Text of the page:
Option Agreement: Some “mineral buyers” will have you sign an option agreement. The option agreement gives the buyer the option, but not the obligation, to purchase your mineral rights at a specific price for a specific period of time. Typically, an option agreement is 90 days. When you sign an option agreement to sell mineral rights the option hold will try and flip your minerals. They will get you to agree to a certain price and then find a real mineral buyer at a higher price so they can make a big profit.
Mineral Deed: A mineral deed is the document that is used to convey your mineral rights ownership to another party. Typically, a mineral buyer will prepare a new mineral deed for you to sign transferring the ownership to them. While mineral deeds are pretty standard, there are some major land mines built into some mineral deeds that you should be cautious about. Consult with US Mineral Exchange if you have been presented with a mineral deed to sell mineral rights.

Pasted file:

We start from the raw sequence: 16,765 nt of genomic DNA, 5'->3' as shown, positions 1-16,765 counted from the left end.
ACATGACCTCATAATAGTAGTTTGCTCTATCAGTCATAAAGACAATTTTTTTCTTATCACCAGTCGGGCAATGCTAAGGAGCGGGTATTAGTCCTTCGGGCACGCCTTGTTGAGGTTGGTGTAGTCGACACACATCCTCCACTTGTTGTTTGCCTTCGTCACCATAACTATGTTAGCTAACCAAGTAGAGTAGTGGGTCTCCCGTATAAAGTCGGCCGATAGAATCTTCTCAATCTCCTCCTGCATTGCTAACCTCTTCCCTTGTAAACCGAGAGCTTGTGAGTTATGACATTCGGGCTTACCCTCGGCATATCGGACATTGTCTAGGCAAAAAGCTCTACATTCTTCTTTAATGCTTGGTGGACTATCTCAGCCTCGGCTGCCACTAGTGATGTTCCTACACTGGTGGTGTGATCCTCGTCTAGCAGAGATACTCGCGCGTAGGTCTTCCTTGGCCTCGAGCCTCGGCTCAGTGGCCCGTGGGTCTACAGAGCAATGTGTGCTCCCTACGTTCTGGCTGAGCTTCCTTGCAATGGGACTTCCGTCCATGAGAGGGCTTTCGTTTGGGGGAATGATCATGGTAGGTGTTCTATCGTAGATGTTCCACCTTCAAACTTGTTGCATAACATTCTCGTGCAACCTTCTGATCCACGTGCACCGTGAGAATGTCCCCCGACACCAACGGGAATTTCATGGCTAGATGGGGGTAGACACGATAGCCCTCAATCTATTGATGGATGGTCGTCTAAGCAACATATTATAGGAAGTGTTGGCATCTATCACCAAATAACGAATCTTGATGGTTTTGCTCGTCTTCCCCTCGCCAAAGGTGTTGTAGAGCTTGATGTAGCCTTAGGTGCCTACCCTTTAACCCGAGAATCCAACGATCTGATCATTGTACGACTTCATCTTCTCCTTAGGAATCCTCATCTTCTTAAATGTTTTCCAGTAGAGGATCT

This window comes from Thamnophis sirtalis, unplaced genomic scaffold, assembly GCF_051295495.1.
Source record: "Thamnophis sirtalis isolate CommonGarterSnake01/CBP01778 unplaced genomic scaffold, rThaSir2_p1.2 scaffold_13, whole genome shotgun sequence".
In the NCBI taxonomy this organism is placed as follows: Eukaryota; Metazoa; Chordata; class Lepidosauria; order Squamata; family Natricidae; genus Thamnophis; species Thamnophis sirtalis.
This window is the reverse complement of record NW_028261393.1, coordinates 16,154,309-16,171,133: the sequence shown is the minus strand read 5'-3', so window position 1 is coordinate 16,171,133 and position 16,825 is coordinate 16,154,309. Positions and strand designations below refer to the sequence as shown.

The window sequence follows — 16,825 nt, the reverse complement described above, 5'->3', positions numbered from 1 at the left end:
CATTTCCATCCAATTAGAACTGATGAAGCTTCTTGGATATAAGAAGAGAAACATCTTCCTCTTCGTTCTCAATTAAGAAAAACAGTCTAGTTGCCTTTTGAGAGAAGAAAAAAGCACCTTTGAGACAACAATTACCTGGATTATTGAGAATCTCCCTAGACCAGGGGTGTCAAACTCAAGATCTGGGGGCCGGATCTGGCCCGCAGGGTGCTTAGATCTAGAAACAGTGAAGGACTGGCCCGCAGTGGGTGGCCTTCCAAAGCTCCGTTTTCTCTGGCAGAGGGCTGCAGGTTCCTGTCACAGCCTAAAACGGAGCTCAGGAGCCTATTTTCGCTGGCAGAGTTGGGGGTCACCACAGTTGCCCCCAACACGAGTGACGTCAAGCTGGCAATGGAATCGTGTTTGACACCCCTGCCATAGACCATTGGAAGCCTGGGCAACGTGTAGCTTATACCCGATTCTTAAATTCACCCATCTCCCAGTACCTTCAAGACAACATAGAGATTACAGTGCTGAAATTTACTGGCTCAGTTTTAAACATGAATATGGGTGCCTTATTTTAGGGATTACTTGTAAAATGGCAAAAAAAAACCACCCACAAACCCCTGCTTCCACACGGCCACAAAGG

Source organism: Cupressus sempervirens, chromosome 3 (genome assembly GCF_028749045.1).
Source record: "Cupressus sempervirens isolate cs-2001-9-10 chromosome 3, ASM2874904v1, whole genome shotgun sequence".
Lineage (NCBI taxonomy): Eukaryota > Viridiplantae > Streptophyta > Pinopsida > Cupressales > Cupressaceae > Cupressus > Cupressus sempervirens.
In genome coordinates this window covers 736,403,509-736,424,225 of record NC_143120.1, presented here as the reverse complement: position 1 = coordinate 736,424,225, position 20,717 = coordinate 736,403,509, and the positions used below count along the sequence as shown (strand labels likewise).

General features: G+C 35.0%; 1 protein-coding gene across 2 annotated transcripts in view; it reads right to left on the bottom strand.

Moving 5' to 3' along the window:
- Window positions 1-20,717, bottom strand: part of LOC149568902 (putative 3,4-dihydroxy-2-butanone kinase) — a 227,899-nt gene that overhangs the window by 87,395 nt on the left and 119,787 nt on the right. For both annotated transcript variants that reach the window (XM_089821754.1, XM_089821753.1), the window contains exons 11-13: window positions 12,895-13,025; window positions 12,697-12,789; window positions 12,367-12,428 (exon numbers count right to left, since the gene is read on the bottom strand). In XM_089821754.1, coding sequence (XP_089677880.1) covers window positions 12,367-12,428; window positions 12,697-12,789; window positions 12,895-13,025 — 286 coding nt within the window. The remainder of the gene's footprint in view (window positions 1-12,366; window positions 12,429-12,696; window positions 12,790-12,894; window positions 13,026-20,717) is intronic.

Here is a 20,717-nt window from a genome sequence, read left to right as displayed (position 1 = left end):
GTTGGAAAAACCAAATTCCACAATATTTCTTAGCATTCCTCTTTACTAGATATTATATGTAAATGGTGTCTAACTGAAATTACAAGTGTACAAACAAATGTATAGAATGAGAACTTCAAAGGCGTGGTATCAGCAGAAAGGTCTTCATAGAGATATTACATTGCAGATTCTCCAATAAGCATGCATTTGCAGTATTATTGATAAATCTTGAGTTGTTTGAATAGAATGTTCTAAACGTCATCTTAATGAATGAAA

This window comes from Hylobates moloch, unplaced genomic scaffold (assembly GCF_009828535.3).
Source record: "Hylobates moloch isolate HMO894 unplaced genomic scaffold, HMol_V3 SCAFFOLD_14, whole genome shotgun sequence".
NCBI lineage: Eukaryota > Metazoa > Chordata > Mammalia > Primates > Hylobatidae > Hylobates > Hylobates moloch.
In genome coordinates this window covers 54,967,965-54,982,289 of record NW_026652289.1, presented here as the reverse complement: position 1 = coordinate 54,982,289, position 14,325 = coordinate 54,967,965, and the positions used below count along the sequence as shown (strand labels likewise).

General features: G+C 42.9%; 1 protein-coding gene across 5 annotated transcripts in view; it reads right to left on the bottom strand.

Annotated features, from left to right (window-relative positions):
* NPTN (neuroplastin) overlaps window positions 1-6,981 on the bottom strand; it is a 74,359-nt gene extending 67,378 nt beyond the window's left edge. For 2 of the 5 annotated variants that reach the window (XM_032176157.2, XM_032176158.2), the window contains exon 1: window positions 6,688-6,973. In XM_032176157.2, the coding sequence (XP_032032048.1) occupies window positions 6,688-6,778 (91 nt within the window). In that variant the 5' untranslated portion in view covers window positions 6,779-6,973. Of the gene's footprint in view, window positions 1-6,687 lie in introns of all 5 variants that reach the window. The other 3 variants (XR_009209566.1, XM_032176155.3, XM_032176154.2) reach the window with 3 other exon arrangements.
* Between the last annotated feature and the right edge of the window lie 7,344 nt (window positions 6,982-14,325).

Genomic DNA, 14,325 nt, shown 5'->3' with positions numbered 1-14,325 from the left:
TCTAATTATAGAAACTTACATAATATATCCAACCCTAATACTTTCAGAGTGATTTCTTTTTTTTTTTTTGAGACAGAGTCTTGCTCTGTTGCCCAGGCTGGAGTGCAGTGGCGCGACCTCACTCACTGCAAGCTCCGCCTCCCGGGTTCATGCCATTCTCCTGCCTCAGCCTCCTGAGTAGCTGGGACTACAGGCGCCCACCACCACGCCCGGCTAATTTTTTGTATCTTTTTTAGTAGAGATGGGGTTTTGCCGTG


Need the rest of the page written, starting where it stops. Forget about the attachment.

Landman: If you believe you own mineral rights but you have no proof of ownership, you would hire a landman. A landman will go to the county clerk and pull records about land ownership. They will create a chain of title to prove any oil and gas mineral rights ownership you may have. If you need to hire a landman, check out Western Land Services or findalandman.com
Contact US Mineral Exchange:
If you have questions about your mineral rights, we’re here to help! We speak with mineral owners every day and we look forward to hearing from you. Please don’t hesitate to fill out the form below with any questions and our friendly team will respond quickly.
The more information you can provide about your property the better! We can give you a better idea about the value of selling mineral rights if you provide more information. The most important thing we need is for you to answer the questions and provide your state and county.
If you have the required documents to list, providing those is extremely helpful!
Absolutely not! When you inquire at US Mineral Exchange we will not be putting any pressure on you to sell. We will help answer any questions you have whether you are interested in selling or not.